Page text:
Outplacement – What steps can a company take to help people?

Last week’s news bulletins played footage of Deutsche Bank employees leaving their offices carrying cardboard boxes probably elicited a variety of feelings in viewers. Perhaps some are envisaging themselves in the departing employees’ shoes. Perhaps some have been there. Others will be thinking of employees they have had to let go and the responsibility they bear to their current employees.

We have already looked at why it is important and beneficial for employers to invest in their people at all stages during the employment cycle. But what does that look like in practice?

Investing in departing employees doesn’t mean cheaply discarding them.

When asking for our proposal for an outplacement assignment, one executive said: “We want to give the employees we let go a soft landing, but we don’t want to put too much into it.” When asked what he meant, he said, “Is there some online way to do this cheaply?”

There are many such ways, and in some cases they are entirely appropriate. There will be times when the job market is flourishing or when the employee in question is incredibly self-sufficient, has a battery of sought-after skills, and perhaps has youth on their side.

For senior executives with long service, or during times when the job market is a difficult or uncertain place to navigate, a deeper level of support may be required. In order to manage departures positively and ensure a successful ongoing relationship, a cheaper online option is not sufficient.

Think about what action you need to take and when.

PRS are available at every stage and our service doesn’t start when the severance agreement is drawn up. We will talk to you earlier on before any decisions have been taken and can work with you and support your in-house team during any initial consultation process. If you have a limited HR resource you may want to consider this option.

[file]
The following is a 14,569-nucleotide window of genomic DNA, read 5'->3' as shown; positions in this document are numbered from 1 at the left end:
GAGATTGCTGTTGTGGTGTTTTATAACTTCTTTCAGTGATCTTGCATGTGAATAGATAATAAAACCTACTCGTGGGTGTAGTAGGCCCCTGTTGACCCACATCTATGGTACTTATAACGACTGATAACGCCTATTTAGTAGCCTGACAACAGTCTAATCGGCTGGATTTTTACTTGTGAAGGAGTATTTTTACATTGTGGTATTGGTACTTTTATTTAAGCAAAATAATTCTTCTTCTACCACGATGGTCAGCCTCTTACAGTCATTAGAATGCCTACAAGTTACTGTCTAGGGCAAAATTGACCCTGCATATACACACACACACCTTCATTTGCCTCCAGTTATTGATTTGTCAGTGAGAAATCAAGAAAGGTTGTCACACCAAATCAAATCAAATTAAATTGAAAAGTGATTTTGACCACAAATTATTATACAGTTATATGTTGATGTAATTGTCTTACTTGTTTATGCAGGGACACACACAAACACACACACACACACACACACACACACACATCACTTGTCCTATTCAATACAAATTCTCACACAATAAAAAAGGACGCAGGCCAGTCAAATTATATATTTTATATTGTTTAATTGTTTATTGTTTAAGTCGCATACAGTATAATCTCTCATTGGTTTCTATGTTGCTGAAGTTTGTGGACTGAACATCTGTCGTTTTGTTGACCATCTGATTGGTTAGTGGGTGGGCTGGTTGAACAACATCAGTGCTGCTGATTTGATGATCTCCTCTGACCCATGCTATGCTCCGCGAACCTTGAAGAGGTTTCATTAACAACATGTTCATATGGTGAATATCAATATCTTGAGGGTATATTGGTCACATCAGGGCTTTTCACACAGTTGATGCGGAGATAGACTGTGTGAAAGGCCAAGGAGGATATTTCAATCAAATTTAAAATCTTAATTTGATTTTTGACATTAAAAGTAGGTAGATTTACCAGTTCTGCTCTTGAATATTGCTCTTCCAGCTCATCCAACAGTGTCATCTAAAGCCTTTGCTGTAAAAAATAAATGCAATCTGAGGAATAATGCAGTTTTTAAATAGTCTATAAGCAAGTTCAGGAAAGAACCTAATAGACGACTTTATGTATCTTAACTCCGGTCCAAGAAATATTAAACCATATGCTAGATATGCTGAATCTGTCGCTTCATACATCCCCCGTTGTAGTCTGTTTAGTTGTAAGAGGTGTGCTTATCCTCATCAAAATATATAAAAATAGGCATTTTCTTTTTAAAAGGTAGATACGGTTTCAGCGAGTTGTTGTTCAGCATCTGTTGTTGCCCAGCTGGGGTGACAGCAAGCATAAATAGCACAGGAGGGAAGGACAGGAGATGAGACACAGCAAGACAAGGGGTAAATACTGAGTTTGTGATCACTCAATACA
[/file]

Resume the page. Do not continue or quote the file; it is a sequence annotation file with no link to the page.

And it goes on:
When you decide to meet us after a decision has been made we will help you decide exactly what level of support you want to give to each departing employee. We are flexible in our choice of programmes. One HR Manager who hired us for outplacement said: “I want a mix of online, on-the-phone and in-person connections. These people need real support and specific advice, not just webinars and tutorials.”

A bespoke and appropriate programme for each individual.

Overall we believe that regardless of the mode of delivery of services for exiting employees, companies should not make it about severing a relationship but rather view it as investing in an ongoing relationship. We don’t make it complicated and always tailor our level of programme to your budget and the needs of the departing employee.

For more information about our tailored Outplacement services, please contact PRS here.

When to Stay and When to Go


Managing Departure